Coping with crisisCarolina Performing Arts, located on the campus of UNC Chapel Hill, is reemerging as a dynamic and intriguing presenter. One week after giving music lovers a world-class classical recital by the violinist Joshua Bell, they offered a presentation of three works in the evolving genre of screendance.

The American College Dance Association (ACDA) defines screendance as “dance created discretely for the digital screen combining the arts and crafts of cinematography and choreography focused on the dancing body as the primary subject of creative expression.” It is an expanding hybrid art form, having been around for a good couple of decades and being the subject now of festivals, competitions, and even a scholarly journal. Creators continue to explore and develop its potential. In the use of changing camera angles, close-ups, and fine detail of observation of the figures, lovers of opera will find in screendance a great deal of similarity with how HD broadcasts have changed seeing that art form. Live opera and dance are surely not replaced by these new formats, but now there is literally a whole new way to experience them.

These dancers were featured in the program: Shamel Pitts, Hope Boykin, and Bobbi Jene Smith. All of the films were autobiographical, in fact connecting with changes happening in each artist’s life. For Pitts it is his “independent artistic journey” unfolding since his return from Tel Aviv to Brooklyn, New York. Born in Brooklyn, Pitts is a performance artist, choreographer, and dancer. He holds a B.A. from Juilliard and in 2020 had the immense distinction of becoming a Guggenheim Fellow. He danced for seven years with the Israeli company Bat Sheva – one of the leading contemporary dance companies in the world – and with them took part in performances in many countries. After leaving Bat Sheva in 2016, and back home in Brooklyn, he formed his own collective called Tribe.

“Touch of Red: Overture” was his piece, a 5½-minute creation and the nucleus of a bigger work to come. It begins with a fearsome figure in a bathtub, almost like a grotesque chrysalis; the dancer emerges and begins to present himself – perhaps akin to the personal evolution of Pitts himself – to eerie electronic sounds which pervade the entire film. Red, as suggested by the title, is a near-constant presence in some form. It may be somewhere in the scene, it may move like a rising red rocket, or it may create atmosphere as suffused light. Much of the scene is dingy, a run-down building you do not want to be in. There are slow, tai-chi type movements, shown both in the figure and in his shadow; then energized movement with pounding music. An interesting moment is dancing seen on several screens and mirrored in some form by the live figure: electronic outlets inside an electronic medium. Interestingly, red is completely absent in this segment. In the last 45 seconds, a second male dancer appears out of nowhere, emerging from the shadowy light; this is the first sense of connection, when the solitary dancer relates to someone else. First the two revolve around one another; then they come face-to-face, then they touch, first hands, then cheeks, inside a polyhedron of red which abruptly cuts to black.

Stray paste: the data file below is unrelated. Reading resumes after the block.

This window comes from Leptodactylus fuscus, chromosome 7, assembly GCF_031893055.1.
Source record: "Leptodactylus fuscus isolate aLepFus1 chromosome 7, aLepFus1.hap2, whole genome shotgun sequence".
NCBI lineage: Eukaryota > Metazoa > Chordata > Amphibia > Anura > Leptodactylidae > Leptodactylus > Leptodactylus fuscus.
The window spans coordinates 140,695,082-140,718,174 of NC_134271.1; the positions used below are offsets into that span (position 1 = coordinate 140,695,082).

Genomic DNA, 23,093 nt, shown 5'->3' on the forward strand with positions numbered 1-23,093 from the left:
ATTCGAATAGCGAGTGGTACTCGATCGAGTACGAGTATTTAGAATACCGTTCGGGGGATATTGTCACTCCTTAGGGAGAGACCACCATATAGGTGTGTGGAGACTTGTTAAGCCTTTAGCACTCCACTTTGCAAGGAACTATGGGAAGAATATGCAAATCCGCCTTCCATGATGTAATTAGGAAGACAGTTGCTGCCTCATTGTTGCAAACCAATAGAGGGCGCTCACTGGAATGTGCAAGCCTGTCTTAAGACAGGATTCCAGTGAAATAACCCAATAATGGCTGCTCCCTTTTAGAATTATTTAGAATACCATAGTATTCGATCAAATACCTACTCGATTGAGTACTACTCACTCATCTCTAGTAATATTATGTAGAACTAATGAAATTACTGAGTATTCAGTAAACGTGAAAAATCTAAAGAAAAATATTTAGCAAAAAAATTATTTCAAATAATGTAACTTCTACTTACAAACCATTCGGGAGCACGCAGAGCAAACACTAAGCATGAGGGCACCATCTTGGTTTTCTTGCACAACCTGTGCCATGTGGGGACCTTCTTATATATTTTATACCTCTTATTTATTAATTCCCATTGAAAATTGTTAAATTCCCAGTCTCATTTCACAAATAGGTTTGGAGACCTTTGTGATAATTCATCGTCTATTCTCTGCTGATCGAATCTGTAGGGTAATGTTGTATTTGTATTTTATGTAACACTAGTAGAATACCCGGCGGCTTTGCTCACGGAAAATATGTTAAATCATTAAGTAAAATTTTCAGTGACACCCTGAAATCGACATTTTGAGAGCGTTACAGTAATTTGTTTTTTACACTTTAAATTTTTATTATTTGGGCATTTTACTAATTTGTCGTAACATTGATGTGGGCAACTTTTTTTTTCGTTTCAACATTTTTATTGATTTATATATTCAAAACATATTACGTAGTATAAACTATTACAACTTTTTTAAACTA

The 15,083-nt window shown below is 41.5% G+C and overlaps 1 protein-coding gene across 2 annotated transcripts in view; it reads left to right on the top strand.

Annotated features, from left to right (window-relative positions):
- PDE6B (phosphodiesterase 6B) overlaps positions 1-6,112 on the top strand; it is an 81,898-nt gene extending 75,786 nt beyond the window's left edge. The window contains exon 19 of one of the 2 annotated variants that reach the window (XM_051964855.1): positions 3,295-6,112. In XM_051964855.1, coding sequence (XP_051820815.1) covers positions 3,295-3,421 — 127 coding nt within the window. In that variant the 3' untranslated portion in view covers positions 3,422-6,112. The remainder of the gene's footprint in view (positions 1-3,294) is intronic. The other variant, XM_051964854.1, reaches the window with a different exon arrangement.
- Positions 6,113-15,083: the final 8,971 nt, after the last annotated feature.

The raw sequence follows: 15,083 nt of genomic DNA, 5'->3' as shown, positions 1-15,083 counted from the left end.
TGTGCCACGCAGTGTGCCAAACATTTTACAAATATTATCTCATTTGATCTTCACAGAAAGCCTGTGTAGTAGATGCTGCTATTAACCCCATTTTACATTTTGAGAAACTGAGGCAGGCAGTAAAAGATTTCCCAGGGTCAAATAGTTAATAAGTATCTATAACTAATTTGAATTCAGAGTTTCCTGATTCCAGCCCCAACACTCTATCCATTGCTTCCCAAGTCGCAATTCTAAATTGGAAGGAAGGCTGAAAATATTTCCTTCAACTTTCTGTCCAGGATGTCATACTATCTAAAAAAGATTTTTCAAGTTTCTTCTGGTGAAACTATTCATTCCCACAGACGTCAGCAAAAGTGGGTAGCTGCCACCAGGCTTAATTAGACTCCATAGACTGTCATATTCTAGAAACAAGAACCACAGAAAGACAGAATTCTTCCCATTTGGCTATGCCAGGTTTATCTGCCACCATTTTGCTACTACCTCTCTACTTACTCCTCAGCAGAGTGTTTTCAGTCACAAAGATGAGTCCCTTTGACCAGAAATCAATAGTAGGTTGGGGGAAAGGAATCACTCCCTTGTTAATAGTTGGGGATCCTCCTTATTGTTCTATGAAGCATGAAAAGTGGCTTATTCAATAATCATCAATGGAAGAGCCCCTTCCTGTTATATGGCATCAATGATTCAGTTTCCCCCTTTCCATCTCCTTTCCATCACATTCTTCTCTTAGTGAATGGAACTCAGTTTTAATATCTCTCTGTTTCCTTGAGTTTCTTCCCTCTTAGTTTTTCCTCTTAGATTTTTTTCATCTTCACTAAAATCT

In the extensive discussion which followed the film, Pitts related that it has to do with strangers who become partners. The overture begins to dig into the relationship of two men of color. Eventually the story will come to be about camaraderie, spirituality, friendship – and no less, a dance relationship.

Boykin is a performer and creator who recently retired after dancing for 20 years with the Alvin Ailey Dance Theater, another of the world’s great companies which is seen in cities around the globe. Now developing new directions in her career, she makes her home in New York, but Durham remains the place where her journey began.

Her 5½-minute film was titled “Another Lesson.” It featured an element which in traditional dance is non-existent: speech. The words, in her own voice, come from her answers to questions in an interview she gave before her last tour with the Ailey company. Her movement accompanies periodic self-unfolding monologues. There is an intensity in her gestures, in her face, powered also by the music. One can believe, as she said after the film, that she was in pain at that time.